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The light offers a unique blend of 11+ wavelengths of color ranging from 380nm to 760nm and if you read my post of the importance of wavelength to plant growth this is critical for vegetative and flowing plant growth.  The great thing about growing with LEDs if you can pick the specific wavelength produced for maximum yields, though other lights also provide this spectrum they also produce much in the range that is appealing to our eyes (yellow and green) which the plants could live without.  This is the reason why this 120 watt grow light can produce the results of a comparable 250w High Pressure Sodium light.

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I still have some work to do on my new bigger grow box before I can move this years plants in, but I am excited to see the results this new light will bring.  Stay tuned for more updates.

Controlling my growbox with a mobile phone

 

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How many times have you been riding the bus and have been curious what temperature your computer growbox was running and if the plants needed to be watered?  Ok maybe never, but I decided to solve this problem anyway.  There is also no point in identifying that you may have a problem without having a way to do something about so I also implemented the ability to override the controls on the growbox by using a Windows Phone 7 application on your new T-Mobile cell phone or any other cool Windows phone.

Design

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I made the design for this pretty simple, unfortunately I could not connect with my growbox directly using a mobile device because the computer is behind a firewall (which is a good thing) so I used machine that both the mobile phone and growbox can contact cheapvegetablegardener.com.  After creating a quick web service with the following methods the growbox and mobile device could now talk to each other:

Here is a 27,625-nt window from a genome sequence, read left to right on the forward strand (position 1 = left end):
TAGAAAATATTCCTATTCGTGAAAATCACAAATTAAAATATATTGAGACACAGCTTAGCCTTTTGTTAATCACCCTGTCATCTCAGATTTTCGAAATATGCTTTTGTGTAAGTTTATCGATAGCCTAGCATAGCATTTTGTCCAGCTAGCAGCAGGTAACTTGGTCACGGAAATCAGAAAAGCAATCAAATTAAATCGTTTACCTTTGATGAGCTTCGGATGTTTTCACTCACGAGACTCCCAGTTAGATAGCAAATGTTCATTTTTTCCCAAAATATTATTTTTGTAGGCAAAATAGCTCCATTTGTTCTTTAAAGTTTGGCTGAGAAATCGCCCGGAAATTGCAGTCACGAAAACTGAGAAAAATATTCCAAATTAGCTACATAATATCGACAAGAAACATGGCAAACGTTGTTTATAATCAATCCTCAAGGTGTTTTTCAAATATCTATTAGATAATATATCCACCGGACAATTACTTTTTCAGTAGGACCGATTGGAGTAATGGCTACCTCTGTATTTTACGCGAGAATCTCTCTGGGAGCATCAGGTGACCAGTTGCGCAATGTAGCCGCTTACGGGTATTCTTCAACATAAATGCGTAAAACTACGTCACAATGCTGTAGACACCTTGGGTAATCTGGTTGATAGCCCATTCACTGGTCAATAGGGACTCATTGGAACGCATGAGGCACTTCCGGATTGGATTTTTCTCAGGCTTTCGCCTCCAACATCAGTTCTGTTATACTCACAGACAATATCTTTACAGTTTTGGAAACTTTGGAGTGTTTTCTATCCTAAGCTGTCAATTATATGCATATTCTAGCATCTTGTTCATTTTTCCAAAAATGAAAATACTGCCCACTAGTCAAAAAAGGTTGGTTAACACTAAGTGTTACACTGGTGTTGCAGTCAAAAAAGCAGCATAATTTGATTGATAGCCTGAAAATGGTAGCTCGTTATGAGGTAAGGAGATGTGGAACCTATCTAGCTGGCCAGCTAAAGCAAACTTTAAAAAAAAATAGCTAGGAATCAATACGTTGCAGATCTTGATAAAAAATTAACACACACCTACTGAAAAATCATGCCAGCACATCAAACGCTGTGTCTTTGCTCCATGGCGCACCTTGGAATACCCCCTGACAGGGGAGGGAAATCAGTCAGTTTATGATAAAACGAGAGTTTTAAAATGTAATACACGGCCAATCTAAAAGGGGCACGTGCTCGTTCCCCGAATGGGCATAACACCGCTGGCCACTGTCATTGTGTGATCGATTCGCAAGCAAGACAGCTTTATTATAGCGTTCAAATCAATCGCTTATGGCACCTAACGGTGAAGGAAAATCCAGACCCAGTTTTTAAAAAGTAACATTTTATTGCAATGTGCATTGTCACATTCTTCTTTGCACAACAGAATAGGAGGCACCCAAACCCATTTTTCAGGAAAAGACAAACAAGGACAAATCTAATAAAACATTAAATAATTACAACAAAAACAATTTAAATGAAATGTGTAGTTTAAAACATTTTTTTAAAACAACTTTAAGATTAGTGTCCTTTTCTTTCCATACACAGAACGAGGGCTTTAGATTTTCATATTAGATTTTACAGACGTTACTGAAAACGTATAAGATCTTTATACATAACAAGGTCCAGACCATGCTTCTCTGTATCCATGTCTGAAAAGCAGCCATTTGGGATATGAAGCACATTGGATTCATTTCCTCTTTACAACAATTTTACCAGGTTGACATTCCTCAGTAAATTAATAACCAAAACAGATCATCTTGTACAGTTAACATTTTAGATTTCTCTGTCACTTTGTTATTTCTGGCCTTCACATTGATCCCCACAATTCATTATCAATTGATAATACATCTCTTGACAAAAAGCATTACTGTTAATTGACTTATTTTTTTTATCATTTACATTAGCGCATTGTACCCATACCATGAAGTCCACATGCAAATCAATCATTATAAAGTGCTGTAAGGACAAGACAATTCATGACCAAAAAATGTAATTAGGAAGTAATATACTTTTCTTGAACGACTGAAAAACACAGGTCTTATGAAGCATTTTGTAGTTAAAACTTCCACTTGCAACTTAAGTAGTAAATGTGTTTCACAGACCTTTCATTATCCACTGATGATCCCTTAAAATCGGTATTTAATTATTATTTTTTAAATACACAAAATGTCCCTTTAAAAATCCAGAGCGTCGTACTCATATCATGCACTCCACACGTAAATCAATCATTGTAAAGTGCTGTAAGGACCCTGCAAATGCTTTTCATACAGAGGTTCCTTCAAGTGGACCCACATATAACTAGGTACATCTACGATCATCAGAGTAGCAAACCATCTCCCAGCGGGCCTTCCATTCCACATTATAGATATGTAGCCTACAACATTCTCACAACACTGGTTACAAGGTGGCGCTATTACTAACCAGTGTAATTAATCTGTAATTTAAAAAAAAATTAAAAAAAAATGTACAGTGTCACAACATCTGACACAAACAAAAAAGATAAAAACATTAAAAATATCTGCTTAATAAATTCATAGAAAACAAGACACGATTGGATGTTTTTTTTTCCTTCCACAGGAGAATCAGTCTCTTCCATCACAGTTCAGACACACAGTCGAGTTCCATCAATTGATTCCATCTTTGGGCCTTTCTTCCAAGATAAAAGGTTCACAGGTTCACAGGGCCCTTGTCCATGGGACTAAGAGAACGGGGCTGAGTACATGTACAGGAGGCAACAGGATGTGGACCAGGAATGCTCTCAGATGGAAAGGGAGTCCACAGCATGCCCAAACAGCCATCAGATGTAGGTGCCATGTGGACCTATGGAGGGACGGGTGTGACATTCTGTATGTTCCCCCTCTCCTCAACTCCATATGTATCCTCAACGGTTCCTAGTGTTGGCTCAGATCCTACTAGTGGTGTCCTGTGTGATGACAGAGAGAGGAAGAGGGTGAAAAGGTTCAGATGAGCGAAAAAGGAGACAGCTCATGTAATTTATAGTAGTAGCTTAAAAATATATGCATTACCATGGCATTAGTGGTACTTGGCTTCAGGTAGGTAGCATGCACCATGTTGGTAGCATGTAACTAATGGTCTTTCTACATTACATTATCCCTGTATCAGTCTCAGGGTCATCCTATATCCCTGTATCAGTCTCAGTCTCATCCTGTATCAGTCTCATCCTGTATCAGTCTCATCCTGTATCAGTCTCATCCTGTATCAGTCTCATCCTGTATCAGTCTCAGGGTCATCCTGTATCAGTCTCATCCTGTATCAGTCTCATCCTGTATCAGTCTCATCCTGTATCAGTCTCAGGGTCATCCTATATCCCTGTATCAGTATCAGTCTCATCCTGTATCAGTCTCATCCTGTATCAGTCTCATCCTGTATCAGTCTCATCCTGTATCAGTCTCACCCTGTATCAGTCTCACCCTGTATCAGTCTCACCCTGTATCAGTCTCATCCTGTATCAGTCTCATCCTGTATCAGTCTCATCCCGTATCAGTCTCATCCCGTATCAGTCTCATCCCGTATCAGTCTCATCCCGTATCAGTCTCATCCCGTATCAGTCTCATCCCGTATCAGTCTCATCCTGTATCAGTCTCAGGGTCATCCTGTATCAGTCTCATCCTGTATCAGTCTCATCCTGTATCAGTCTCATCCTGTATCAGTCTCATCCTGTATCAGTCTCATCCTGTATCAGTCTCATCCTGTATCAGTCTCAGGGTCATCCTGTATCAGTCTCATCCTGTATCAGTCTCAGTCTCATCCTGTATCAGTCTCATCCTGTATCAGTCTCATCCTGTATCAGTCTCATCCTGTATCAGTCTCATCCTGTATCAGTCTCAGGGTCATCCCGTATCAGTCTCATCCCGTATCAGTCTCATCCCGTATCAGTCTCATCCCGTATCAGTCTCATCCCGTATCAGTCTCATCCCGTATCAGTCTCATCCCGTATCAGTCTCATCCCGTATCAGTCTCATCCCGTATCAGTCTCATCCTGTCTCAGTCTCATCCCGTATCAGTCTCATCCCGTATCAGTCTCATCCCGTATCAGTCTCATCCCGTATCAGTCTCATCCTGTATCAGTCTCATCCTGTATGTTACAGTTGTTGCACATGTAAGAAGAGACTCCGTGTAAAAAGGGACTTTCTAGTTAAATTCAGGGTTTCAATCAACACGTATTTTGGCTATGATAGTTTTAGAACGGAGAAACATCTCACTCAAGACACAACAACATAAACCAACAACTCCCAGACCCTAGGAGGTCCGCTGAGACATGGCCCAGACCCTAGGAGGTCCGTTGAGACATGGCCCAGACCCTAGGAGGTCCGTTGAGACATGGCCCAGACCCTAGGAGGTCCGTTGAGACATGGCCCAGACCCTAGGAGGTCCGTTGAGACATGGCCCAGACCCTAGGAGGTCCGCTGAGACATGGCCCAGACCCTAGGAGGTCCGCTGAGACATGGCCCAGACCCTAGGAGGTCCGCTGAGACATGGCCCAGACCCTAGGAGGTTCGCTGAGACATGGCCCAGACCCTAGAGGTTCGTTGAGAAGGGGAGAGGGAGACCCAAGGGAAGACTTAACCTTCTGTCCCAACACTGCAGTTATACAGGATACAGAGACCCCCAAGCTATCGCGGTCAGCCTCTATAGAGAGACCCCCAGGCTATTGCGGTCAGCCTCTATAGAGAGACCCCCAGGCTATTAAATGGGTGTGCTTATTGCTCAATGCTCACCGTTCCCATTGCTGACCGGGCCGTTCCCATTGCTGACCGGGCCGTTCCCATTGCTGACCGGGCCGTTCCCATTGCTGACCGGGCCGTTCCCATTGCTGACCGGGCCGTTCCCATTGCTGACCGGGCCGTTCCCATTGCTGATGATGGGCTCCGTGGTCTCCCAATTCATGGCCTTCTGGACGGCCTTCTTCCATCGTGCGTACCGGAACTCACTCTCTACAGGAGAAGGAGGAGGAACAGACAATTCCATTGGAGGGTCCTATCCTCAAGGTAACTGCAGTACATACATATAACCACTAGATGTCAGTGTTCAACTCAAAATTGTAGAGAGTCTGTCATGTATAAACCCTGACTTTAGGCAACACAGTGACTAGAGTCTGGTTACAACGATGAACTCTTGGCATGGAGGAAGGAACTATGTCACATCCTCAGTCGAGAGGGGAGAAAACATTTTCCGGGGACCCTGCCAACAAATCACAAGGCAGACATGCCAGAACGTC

• SetStatus(StatusInfo) – GrowBox sets this status every minute
  • SetOverride(OverrideInfo) – Mobile sets override to default functionality
  • GetStatus() – Mobile Phone gets status
  • GetOverride() – GrowBox checks for potential overrides requested by Mobile device

Mobile UI

Now I have the two devices talking here is the basic UI.  The top half of the screen shows the growbox temperature, cpu temperature, and the moisture content. All of these statues change color (to yellow and red) as their values get to critical levels (too hot, too cold, too dry)

The middle section shows the current state of the growbox letting me know if the lights, heater, exhaust fan, and/or water pump are on or off.  If a situation occurs where you want to override this state you can do this by simply clicking the status indicator.

The bottom part of the screen shows temperature and moisture levels over the past 24 hours.  The graphs are rendered using Google Charts for simplicity though am thinking about creating my own custom solution to get the graphs just right.  It also displays a current screenshot inside the grow box and you can transition between views with a finger swipe.

Screenshots

Temperature history graph Moisture saturation history graph
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Overriding the heater setting

Status screen following heater override
image image

 

Though this covers most of my required functionality, I still need to add some cool transition animations and some additional analytics, but thought I would share my current version.

Growing basil indoors with a desk lamp

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I recently moved to a new office building and unfortunately I had a lacked a few years at the company to get a window office.  With a desire to have some plant life in my office, I grabbed a couple of the basil plants I cloned, dropped them in some potting soil, and positioned a desk lamp with a CFL bulb.  I can’t seem to find my lamp timer so the light has been staying on for 24 hours a day.

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The results have been great, the plants are thriving with great green foliage (much greener than its cloned parent was outside this summer)  Shortly after taking the picture above a harvested some of the leaves and used the top portion to clone into a new basil plant.

Just shows you don’t need a fancy grow box or AeroGarden to grow indoors and you are also not limited to boring shade loving potted plants in your office.